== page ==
[talks] J Song preFPO

Melissa Lawson mml at CS.Princeton.EDU
Thu Apr 14 12:02:03 EDT 2011

Jimin Song will present her preFPO on Thursday April 21 at 10AM in 

Carl Icahn Lab 280 (note room!).  The members of her committee are:  Mona Singh, 

advisor; Olga Troyanskaya and Tom Funkhouser, readers; Bernard Chazelle and 

Andrea LaPaugh, nonreaders.  Everyone is invited to attend her talk. Her abstract follows 



Protein functioning and the role of cellular network topology

Virtually all biological processes are accomplished via numerous specific interactions
amongst various types of molecules. In the past decade, experimental and computational
technologies have determined large numbers of interactions of various types, including
those corresponding to direct physical binding, to regulatory relationships, and to more
abstract linkages such as genetic interactions which indicate that two proteins
participate in related biological processes. Analysis of the resulting interaction
networks are a promising approach for expanding our understanding of cellular functioning,
pathways and organization. In this work, I use high-throughput protein physical
interactions to uncover hints about the overall functional organization of the cell, and
to understand the role of network topology in this functioning.

In the first part of my thesis, I study the problem of uncovering, from large-scale
protein physical interaction data, protein complexes and "functional modules", so-called
groups of proteins that work together to perform some larger biological process.  I
develop a framework to assess how well network clustering approaches perform in uncovering
protein complexes and biological processes, and in predicting protein functions.  From an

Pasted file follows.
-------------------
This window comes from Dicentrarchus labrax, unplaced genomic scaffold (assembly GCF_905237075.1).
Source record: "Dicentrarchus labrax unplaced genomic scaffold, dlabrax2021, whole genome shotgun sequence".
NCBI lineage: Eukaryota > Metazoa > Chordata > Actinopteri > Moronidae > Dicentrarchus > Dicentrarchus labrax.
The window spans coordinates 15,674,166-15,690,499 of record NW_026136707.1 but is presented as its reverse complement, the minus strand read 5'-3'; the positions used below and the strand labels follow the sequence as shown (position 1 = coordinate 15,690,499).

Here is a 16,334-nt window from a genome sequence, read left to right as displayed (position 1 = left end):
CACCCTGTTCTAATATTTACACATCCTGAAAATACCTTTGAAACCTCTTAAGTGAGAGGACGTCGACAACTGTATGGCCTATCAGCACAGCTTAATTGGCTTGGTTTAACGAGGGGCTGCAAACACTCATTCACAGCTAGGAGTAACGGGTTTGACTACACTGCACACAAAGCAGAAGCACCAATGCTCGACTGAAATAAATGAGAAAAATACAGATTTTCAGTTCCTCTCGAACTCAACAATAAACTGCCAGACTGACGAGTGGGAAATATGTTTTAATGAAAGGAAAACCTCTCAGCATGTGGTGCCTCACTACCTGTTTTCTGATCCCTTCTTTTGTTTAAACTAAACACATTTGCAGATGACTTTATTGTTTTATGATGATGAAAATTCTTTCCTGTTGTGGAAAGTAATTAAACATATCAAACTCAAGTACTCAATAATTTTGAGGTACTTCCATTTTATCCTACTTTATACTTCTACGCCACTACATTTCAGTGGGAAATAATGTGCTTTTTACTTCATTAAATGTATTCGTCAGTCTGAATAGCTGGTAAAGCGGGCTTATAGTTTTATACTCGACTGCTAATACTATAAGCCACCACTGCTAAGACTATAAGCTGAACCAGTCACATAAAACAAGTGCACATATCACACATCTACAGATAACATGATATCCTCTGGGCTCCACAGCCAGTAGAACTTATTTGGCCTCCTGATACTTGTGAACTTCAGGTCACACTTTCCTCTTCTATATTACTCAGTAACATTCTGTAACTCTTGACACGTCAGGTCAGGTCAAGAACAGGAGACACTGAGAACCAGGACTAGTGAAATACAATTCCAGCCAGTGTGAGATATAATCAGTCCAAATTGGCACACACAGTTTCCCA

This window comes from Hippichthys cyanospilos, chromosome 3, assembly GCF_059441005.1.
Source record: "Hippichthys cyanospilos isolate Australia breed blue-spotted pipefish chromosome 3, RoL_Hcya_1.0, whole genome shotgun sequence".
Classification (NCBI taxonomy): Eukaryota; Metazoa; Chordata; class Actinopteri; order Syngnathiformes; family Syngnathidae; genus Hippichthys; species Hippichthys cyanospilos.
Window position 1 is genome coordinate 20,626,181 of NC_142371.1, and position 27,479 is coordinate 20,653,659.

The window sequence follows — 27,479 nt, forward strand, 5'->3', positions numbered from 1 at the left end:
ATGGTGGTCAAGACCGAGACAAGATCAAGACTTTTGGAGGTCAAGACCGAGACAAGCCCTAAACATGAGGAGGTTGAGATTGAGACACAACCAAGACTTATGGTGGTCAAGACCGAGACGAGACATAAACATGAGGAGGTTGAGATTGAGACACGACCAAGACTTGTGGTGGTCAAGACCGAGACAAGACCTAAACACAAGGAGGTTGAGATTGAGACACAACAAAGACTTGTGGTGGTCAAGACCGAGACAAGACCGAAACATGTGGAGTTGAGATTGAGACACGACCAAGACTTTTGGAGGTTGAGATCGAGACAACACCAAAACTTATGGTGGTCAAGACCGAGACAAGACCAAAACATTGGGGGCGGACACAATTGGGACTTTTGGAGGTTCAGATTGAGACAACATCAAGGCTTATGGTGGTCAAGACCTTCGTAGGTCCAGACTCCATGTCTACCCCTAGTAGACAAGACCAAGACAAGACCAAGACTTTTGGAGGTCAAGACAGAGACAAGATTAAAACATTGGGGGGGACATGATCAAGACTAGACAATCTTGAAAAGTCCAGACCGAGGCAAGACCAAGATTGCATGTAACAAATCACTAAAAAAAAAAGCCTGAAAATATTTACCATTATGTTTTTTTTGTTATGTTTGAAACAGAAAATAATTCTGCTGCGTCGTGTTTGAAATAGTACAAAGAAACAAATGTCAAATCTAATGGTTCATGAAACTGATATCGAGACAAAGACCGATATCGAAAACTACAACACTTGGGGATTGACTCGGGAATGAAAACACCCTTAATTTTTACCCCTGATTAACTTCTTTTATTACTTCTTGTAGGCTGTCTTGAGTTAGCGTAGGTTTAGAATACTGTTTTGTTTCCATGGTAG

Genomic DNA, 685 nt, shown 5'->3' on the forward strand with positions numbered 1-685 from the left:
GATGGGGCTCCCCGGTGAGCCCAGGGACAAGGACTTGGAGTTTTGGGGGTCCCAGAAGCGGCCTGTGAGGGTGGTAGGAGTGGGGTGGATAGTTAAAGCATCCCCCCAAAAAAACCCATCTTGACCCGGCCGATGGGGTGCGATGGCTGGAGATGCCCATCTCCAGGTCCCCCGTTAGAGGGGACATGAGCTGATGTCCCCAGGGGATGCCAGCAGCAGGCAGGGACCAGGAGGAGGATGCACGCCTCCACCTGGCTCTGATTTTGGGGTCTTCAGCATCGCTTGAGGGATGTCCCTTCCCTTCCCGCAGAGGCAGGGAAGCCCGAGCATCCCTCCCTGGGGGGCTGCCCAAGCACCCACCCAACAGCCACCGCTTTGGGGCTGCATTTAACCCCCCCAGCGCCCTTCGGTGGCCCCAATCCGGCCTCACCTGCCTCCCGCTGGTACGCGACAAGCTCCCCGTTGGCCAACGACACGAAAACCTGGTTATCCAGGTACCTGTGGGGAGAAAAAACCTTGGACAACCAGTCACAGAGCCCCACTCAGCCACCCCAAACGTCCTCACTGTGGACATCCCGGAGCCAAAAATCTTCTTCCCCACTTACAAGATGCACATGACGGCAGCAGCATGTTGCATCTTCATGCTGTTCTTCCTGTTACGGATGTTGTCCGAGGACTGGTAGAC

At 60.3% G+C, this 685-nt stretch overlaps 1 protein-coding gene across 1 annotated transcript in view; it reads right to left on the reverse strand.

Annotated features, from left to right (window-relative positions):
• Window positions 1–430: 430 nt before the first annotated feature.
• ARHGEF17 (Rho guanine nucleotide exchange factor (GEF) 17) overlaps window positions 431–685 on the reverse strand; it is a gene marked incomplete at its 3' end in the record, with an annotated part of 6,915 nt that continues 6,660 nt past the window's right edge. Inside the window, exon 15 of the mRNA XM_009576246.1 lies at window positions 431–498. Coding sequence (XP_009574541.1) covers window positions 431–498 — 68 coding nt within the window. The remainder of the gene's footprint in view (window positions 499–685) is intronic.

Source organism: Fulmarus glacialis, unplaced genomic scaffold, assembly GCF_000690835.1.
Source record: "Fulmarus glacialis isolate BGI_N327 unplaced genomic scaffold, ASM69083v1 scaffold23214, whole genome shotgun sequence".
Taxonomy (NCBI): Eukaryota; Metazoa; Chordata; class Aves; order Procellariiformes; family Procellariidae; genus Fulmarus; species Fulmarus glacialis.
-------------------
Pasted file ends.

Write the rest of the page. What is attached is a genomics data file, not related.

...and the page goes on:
application of this framework, I find that topological characteristics of networks are a
significant factor in the accuracy trade-offs between local and global (i.e. clustering)
approaches for uncovering cellular functioning.

In the second part of my thesis, I analyze protein physical interaction networks in order
to better characterize a protein's essentiality (i.e., the property of whether a protein
is necessary for a cell to
survive) and to understand the interplay between different protein complexes and
biological processes. First, in agreement with previous studies, I find that proteins that
are central in cellular networks tend to be essential more frequently. Second, I find
essential proteins within complexes and processes are topologically more central within
these subnetworks. Third, I infer significant cross-talk relationships between complexes
and processes. This "module network," comprised of complexes or processes as nodes and
cross-talk between them as edges, shows how complexes and processes are organized in a
cell. Finally, I uncover that essential complexes and processes are topologically more
central in the module network.

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